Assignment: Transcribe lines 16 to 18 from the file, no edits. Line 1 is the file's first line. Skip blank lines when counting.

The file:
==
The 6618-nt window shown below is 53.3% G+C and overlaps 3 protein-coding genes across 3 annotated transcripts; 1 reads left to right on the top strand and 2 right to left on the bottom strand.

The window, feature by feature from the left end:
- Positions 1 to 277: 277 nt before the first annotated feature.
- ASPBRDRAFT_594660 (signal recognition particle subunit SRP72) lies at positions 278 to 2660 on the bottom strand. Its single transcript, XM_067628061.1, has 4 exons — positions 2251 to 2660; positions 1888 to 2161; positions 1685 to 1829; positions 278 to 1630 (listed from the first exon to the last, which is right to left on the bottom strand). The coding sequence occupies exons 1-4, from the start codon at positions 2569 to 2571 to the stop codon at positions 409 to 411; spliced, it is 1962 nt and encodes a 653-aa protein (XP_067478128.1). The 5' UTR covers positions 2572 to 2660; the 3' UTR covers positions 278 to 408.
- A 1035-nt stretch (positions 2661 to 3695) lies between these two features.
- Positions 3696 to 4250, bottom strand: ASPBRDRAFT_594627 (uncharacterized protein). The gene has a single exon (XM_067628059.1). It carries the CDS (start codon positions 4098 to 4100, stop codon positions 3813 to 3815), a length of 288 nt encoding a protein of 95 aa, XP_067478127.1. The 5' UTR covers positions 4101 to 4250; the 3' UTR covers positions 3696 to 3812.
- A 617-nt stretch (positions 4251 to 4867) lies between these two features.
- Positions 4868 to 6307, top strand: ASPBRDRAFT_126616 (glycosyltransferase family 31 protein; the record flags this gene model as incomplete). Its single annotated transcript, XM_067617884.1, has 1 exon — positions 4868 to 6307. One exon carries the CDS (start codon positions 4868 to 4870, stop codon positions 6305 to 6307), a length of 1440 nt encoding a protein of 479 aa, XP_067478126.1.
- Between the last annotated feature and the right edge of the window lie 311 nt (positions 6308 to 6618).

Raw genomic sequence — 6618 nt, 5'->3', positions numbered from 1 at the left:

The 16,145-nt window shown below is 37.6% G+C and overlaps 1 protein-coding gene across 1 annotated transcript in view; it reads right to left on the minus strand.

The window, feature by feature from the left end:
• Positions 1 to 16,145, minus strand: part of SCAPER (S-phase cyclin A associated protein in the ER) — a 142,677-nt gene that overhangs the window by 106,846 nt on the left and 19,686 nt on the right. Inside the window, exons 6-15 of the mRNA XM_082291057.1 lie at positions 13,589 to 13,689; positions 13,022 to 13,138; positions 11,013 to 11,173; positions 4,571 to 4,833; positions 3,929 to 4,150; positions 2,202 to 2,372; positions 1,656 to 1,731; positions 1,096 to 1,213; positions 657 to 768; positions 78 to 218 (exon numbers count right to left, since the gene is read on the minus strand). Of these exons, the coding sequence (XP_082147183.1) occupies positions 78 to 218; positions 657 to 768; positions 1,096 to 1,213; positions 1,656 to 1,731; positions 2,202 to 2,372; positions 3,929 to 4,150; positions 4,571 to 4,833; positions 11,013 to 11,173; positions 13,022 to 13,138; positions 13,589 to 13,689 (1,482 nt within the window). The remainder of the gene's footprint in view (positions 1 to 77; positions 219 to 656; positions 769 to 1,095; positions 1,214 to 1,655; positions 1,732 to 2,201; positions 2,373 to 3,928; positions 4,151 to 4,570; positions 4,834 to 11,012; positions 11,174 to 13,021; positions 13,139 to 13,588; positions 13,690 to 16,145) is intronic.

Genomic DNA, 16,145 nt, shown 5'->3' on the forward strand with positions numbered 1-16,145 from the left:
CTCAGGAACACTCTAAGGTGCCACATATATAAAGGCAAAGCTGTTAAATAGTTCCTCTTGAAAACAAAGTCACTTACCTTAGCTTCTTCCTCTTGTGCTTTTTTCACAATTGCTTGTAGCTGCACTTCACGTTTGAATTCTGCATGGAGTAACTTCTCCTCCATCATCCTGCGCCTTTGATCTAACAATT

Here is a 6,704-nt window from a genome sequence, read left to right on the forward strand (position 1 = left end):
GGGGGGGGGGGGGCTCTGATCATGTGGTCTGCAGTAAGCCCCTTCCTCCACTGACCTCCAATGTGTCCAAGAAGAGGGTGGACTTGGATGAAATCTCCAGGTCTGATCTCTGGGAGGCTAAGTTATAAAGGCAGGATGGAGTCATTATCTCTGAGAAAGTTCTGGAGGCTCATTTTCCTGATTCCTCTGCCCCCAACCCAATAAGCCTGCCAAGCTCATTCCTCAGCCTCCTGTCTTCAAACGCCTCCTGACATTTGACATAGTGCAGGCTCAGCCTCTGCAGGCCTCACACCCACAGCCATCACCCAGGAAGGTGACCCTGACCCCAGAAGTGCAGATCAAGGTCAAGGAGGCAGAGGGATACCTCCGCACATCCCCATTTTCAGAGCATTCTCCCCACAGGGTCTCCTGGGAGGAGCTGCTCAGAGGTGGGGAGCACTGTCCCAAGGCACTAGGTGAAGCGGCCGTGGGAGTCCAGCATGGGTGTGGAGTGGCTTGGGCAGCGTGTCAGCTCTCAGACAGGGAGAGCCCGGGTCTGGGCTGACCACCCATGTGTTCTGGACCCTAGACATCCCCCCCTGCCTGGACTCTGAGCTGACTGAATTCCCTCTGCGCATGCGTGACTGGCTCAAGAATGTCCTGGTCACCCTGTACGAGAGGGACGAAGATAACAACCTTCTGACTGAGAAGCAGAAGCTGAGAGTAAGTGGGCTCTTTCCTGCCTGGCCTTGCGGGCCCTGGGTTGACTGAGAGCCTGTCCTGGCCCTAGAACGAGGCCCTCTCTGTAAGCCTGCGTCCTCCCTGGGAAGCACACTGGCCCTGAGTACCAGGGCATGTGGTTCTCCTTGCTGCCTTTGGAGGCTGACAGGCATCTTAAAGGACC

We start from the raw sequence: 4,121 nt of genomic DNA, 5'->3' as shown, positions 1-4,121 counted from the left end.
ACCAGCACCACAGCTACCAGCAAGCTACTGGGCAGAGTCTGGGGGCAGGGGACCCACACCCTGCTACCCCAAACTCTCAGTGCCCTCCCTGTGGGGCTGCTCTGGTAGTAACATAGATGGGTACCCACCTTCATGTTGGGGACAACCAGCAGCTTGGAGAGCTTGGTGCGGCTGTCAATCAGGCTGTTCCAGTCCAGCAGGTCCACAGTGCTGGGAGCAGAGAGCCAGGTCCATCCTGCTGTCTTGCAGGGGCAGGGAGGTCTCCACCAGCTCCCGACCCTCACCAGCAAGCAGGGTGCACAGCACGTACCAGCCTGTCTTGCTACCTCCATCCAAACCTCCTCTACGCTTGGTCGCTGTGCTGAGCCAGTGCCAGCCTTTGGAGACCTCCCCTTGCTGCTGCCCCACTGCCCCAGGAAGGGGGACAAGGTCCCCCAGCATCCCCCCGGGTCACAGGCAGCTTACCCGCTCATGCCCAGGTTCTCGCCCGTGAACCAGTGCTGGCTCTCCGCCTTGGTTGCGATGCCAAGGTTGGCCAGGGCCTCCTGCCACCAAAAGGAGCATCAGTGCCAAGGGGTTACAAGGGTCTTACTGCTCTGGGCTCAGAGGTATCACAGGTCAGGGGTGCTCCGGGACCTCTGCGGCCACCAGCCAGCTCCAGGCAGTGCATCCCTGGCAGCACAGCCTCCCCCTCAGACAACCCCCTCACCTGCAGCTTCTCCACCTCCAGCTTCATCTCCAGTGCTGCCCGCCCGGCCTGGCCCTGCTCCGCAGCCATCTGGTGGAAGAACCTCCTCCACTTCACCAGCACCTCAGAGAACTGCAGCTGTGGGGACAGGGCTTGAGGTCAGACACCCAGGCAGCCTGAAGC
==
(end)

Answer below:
Here is a 6,704-nt window from a genome sequence, read left to right on the forward strand (position 1 = left end):
GGGGGGGGGGGGGCTCTGATCATGTGGTCTGCAGTAAGCCCCTTCCTCCACTGACCTCCAATGTGTCCAAGAAGAGGGTGGACTTGGATGAAATCTCCAGGTCTGATCTCTGGGAGGCTAAGTTATAAAGGCAGGATGGAGTCATTATCTCTGAGAAAGTTCTGGAGGCTCATTTTCCTGATTCCTCTGCCCCCAACCCAATAAGCCTGCCAAGCTCATTCCTCAGCCTCCTGTCTTCAAACGCCTCCTGACATTTGACATAGTGCAGGCTCAGCCTCTGCAGGCCTCACACCCACAGCCATCACCCAGGAAGGTGACCCTGACCCCAGAAGTGCAGATCAAGGTCAAGGAGGCAGAGGGATACCTCCGCACATCCCCATTTTCAGAGCATTCTCCCCACAGGGTCTCCTGGGAGGAGCTGCTCAGAGGTGGGGAGCACTGTCCCAAGGCACTAGGTGAAGCGGCCGTGGGAGTCCAGCATGGGTGTGGAGTGGCTTGGGCAGCGTGTCAGCTCTCAGACAGGGAGAGCCCGGGTCTGGGCTGACCACCCATGTGTTCTGGACCCTAGACATCCCCCCCTGCCTGGACTCTGAGCTGACTGAATTCCCTCTGCGCATGCGTGACTGGCTCAAGAATGTCCTGGTCACCCTGTACGAGAGGGACGAAGATAACAACCTTCTGACTGAGAAGCAGAAGCTGAGAGTAAGTGGGCTCTTTCCTGCCTGGCCTTGCGGGCCCTGGGTTGACTGAGAGCCTGTCCTGGCCCTAGAACGAGGCCCTCTCTGTAAGCCTGCGTCCTCCCTGGGAAGCACACTGGCCCTGAGTACCAGGGCATGTGGTTCTCCTTGCTGCCTTTGGAGGCTGACAGGCATCTTAAAGGACC

We start from the raw sequence: 4,121 nt of genomic DNA, 5'->3' as shown, positions 1-4,121 counted from the left end.